If you are an experienced ferret owner, then you are probably familiar with local ferret groups. Most of them are active on Facebook or other social media platforms. You can ask in those groups if there are ferrets up for adoption by some group members or even local ferret shelters and rescue groups. Besides finding ferrets for adoptions, those groups are also a great source of ferret information, a list of good veterinarians for ferrets, and sometimes even ferret sitters.
Contact Ferret Shelters
The best place to look for a ferret is ferret adoption centers, shelters, and rescues. Unfortunately, (or fortunately), there aren’t many ferret shelters around us. Some cities have many, others don’t have any so it is up to you to investigate if there is a ferret shelter around you or not. If there isn’t you can always try to contact the animal shelter if they have any ferrets. If their answer is no, you can ask them for advice or some contact.
I have made a list of ferret shelters all around the world. If you are interested, you can check out the ferret shelter and rescue list right here. The list isn’t completed so if you want to contribute with shelter information, please contact me via the contact form.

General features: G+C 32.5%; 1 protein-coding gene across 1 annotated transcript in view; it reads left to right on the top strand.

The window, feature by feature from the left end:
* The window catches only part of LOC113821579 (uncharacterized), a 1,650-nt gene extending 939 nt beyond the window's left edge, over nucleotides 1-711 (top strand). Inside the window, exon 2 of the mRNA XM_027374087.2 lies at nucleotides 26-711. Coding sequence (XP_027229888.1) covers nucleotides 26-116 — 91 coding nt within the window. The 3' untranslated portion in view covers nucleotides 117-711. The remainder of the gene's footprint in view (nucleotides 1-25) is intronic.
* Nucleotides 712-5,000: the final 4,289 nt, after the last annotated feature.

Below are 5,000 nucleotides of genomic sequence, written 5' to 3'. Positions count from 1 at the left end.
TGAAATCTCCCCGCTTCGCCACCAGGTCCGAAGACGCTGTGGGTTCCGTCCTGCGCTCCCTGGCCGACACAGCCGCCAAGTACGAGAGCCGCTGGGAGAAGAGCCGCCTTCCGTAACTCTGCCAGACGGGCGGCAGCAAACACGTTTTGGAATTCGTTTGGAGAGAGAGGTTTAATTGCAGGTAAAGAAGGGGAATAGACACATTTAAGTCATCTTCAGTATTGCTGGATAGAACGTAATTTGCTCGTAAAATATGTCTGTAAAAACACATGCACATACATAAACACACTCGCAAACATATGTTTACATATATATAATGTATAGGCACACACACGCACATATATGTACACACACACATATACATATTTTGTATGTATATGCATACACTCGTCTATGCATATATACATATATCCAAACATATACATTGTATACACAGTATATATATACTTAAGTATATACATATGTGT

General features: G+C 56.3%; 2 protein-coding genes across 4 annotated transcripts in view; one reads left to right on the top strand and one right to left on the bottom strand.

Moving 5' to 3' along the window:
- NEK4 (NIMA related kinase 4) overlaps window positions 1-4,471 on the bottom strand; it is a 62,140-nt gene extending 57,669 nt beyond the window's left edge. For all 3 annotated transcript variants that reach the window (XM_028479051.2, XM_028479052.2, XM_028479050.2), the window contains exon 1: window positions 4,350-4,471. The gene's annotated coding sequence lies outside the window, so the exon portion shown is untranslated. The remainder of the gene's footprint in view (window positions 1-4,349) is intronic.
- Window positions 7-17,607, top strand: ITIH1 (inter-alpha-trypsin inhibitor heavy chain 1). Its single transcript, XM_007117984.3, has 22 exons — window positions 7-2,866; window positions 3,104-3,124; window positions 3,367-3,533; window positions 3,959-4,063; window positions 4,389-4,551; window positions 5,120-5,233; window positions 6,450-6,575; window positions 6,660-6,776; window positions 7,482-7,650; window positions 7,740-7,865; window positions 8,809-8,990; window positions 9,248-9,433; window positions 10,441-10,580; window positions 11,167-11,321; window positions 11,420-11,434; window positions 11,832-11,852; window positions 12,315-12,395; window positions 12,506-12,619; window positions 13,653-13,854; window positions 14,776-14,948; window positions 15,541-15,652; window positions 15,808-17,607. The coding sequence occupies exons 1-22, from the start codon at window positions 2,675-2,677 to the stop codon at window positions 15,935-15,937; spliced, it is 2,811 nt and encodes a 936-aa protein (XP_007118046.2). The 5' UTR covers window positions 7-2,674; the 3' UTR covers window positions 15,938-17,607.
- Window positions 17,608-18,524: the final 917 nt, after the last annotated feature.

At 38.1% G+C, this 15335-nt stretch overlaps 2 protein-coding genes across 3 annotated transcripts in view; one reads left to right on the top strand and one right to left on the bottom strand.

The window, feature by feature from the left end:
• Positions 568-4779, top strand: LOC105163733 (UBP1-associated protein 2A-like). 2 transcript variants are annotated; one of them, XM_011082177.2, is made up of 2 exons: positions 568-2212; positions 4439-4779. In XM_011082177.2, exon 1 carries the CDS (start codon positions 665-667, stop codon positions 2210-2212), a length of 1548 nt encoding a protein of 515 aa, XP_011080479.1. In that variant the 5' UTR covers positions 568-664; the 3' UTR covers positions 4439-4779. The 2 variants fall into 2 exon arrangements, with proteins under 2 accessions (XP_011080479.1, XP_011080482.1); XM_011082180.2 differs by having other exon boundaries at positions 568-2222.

Ferret Adoption Procedure
Most ferret shelters will have a word with you before they let you adopt the ferret. I think that is great because with that interview they can see how serious you are about adoption. Adopting a ferret means giving him a new life so you can’t return the ferret after a couple of days. So, most ferret adoption procedures look something like this:
*Remember, this procedure is not a rule. Every ferret shelter has its own procedure, I am simply giving you an example.
First Get-To-Know-You Interview
The first interview is about you. You can say some information about you, your lifestyle, where you live, what are your plans for the future, etc. With gathered knowledge, people from the shelter can help you decide if adoption is a good choice for you and if they have a ferret that will fit into your lifestyle. Some ferret shelters will require you to show them your home. Now, you don’t have to think of it as an inspection, more like you are inviting guests to your home. That is important so they can decide if your living area is safe for a ferret or if you have to make some adjustments. Most of those adjustments are about ferret-proofing. If you don’t know what that is, read my ferret-proofing post.
Second Interview With Ferret